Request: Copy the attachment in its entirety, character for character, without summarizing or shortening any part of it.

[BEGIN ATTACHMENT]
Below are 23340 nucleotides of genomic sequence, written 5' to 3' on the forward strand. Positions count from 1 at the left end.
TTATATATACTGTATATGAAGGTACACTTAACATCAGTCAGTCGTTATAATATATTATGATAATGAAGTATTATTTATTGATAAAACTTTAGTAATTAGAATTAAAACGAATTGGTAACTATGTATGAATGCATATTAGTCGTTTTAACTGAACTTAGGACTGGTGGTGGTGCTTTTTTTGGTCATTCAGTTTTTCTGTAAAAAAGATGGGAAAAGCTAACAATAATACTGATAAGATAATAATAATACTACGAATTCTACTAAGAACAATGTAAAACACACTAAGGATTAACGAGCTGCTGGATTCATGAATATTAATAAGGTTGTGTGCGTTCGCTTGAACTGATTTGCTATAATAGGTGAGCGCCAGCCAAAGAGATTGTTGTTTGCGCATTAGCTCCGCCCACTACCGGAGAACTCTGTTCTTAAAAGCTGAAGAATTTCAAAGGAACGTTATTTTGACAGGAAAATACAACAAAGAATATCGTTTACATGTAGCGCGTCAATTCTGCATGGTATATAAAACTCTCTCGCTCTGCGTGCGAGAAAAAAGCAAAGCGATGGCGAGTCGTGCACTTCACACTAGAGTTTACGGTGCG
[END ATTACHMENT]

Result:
Below are 23340 nucleotides of genomic sequence, written 5' to 3' on the forward strand. Positions count from 1 at the left end.
TTATATATACTGTATATGAAGGTACACTTAACATCAGTCAGTCGTTATAATATATTATGATAATGAAGTATTATTTATTGATAAAACTTTAGTAATTAGAATTAAAACGAATTGGTAACTATGTATGAATGCATATTAGTCGTTTTAACTGAACTTAGGACTGGTGGTGGTGCTTTTTTTGGTCATTCAGTTTTTCTGTAAAAAAGATGGGAAAAGCTAACAATAATACTGATAAGATAATAATAATACTACGAATTCTACTAAGAACAATGTAAAACACACTAAGGATTAACGAGCTGCTGGATTCATGAATATTAATAAGGTTGTGTGCGTTCGCTTGAACTGATTTGCTATAATAGGTGAGCGCCAGCCAAAGAGATTGTTGTTTGCGCATTAGCTCCGCCCACTACCGGAGAACTCTGTTCTTAAAAGCTGAAGAATTTCAAAGGAACGTTATTTTGACAGGAAAATACAACAAAGAATATCGTTTACATGTAGCGCGTCAATTCTGCATGGTATATAAAACTCTCTCGCTCTGCGTGCGAGAAAAAAGCAAAGCGATGGCGAGTCGTGCACTTCACACTAGAGTTTACGGTGCG